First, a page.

International Law and Organization:
Closing the Compliance Gap
Professor Michael Doyle (with Edward Luck, eds.) (Rowman and Littlefield, Lanham, Md., 2004)
While the 20th century was a heyday for the development of international norms and agreements, the 21st century opened with an abundance of international law but a dearth of international institutions for monitoring or implementing it. Thus, compliance in such areas as arms control, human rights, environmental protection, and trade has become a major challenge of the new millennium.
This book addresses compliance issues from general and theoretical perspectives as well as from the specifics of key case studies. From around the world, the 17 distinguished authors of these original interdisciplinary essays tackle urgent challenges to international law today, ranging from child soldiers in Africa to American exceptionalism.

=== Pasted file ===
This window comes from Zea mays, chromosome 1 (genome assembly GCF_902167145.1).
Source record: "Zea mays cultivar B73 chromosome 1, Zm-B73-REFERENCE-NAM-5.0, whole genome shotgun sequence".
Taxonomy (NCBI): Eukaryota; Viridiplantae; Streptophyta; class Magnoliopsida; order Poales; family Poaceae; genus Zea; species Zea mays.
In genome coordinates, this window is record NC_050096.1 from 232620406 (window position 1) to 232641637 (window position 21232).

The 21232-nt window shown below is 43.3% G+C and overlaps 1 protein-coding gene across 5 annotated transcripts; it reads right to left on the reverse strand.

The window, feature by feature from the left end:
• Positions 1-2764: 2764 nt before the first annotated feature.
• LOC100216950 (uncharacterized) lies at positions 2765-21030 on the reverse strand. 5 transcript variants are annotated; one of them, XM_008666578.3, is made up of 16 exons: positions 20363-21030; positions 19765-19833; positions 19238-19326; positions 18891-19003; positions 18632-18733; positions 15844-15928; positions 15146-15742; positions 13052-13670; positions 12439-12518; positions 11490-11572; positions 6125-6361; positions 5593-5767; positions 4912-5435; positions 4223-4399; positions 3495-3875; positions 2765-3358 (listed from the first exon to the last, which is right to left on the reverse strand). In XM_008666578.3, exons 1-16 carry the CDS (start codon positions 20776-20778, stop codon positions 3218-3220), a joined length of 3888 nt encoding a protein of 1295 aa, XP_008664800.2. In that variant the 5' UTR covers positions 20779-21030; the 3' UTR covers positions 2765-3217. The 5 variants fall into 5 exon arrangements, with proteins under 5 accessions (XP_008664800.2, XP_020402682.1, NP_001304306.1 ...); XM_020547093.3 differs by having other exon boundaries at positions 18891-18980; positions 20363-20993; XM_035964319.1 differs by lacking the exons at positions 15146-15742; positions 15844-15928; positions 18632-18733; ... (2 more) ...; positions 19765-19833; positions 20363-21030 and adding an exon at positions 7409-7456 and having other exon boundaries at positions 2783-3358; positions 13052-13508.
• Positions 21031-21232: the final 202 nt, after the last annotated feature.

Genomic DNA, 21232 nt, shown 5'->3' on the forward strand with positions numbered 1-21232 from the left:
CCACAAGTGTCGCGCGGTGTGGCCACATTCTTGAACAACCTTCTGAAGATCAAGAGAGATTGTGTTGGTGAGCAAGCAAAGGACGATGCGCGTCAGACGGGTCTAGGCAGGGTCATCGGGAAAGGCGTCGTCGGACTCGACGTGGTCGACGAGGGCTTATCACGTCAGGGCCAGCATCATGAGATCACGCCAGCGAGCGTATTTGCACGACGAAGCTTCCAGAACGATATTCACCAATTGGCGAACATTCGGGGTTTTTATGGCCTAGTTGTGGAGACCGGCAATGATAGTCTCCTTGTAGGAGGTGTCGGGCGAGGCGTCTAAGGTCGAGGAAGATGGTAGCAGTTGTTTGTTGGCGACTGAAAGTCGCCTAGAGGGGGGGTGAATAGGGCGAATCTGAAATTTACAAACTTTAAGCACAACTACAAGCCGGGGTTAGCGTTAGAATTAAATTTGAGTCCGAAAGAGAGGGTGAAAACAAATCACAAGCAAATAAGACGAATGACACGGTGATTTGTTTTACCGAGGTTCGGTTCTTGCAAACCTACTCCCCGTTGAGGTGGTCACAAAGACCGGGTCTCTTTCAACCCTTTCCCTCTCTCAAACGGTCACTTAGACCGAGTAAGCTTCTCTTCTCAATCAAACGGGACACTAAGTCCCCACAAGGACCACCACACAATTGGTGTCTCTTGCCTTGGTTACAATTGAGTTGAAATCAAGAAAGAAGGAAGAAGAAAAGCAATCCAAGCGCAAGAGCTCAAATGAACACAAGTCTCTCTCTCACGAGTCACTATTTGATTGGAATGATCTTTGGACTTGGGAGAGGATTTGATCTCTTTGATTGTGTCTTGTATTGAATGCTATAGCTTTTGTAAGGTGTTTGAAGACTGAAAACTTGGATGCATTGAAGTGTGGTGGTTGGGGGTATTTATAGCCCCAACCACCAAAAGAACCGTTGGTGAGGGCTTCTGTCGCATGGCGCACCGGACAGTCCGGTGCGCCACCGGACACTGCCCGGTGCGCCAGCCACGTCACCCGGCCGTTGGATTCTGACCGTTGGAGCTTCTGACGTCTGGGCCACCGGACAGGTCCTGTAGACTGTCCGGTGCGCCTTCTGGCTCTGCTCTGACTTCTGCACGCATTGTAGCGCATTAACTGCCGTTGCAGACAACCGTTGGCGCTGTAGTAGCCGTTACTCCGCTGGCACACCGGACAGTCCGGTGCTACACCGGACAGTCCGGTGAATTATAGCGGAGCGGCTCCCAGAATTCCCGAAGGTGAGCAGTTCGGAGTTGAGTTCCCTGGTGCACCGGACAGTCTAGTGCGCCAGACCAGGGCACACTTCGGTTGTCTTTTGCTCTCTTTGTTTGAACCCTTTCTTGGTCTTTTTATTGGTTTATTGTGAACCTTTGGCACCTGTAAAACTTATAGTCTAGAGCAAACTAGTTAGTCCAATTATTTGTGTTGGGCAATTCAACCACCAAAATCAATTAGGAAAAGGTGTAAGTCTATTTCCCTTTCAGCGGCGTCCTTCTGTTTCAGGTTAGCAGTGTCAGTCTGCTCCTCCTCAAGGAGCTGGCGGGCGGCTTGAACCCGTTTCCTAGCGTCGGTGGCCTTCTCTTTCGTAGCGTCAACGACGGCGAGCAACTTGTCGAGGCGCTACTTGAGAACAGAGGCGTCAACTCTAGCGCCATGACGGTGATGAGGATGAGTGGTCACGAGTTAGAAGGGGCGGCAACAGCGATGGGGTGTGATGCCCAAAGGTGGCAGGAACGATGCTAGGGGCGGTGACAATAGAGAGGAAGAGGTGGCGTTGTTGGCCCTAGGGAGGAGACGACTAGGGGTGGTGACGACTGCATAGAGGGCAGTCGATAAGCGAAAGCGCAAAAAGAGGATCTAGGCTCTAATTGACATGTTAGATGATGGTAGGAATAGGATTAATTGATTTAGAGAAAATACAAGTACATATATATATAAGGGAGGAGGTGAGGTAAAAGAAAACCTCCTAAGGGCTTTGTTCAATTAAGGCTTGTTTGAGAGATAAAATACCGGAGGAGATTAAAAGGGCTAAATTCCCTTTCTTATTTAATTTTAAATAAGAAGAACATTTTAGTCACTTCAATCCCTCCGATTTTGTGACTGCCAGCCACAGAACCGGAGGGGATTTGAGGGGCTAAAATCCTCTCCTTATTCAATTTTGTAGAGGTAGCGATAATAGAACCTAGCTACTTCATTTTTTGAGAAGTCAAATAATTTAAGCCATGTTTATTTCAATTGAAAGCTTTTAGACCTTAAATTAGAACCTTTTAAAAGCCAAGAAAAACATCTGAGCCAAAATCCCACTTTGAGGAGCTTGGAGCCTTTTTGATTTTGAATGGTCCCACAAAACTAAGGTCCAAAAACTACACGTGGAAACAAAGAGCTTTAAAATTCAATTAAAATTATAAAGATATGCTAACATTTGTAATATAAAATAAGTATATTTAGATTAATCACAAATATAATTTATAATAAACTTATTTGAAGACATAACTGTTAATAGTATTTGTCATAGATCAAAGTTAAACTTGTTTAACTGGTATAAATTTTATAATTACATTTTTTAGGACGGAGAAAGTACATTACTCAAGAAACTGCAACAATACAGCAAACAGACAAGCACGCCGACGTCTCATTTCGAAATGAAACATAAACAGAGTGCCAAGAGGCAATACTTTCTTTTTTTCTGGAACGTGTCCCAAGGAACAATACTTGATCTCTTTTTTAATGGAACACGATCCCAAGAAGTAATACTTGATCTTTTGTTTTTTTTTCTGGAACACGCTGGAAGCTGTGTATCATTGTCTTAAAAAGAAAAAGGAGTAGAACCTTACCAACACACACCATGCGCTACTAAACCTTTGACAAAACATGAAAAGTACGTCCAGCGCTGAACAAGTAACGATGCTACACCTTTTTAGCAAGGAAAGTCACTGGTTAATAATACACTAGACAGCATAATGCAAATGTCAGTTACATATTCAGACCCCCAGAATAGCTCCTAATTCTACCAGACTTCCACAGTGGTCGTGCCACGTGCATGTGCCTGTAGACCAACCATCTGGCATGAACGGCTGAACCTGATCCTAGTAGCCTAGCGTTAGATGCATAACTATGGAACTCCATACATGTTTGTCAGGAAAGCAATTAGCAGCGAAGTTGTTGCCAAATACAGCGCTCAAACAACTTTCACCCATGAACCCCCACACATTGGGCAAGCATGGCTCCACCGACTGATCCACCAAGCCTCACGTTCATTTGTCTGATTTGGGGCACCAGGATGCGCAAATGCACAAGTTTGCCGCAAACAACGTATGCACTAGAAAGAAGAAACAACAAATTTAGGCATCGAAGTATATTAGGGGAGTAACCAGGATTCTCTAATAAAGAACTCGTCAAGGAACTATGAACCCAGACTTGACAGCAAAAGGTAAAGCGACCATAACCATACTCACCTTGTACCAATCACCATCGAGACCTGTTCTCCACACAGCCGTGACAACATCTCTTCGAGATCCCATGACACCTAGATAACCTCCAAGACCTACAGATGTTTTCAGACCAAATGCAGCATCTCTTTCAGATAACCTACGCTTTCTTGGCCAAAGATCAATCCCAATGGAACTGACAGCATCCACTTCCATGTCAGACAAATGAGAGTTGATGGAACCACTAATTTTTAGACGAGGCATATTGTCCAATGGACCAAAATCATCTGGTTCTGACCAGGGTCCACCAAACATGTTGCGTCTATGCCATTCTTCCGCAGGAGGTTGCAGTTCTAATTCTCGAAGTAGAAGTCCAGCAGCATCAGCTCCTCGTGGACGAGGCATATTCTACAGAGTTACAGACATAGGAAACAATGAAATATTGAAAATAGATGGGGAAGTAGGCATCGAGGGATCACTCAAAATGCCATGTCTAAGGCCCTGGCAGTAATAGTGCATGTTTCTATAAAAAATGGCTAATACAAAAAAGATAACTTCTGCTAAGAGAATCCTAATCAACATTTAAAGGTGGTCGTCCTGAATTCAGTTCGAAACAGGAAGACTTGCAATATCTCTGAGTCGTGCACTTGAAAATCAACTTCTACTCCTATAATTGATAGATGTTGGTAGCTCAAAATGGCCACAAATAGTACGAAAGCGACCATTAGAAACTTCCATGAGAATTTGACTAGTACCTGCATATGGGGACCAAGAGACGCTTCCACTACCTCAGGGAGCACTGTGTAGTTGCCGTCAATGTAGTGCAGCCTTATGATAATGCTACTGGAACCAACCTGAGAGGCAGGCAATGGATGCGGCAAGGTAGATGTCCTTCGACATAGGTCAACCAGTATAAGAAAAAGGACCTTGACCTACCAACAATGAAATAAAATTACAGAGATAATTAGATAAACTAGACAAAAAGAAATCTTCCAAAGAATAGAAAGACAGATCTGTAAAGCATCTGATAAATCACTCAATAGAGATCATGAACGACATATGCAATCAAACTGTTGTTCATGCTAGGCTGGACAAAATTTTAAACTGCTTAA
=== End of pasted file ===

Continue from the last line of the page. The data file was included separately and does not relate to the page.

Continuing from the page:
Professor Michael W. Doyle, ed. (with Jean-Marc Coicaud and Anne-Marie Gardner) (United Nations University Press, Tokyo 2003)
The authors of the volume explore how the international community has embarked on an unprecedented effort to map out the requirements of justice for all humankind. Conditioned by the end of the Cold War and the impact of globalization, the core of this effort has been to reach a widely shared, ethical understanding of relations between individuals and the institutions governing them.
Prof. Doyle’s book addresses the imperatives of justice at the national, regional, and international levels through an analysis of rights, both civil and political, and economic and social. The volume includes chapters by Ruth Garison (Tel Aviv University), Clare Archbold (Queens University, Belfast), Henry Shue (Oxford University), Tatsuo Inoue (Tokyo University) and James Mouangue Kobila (University of Cameroon), among others.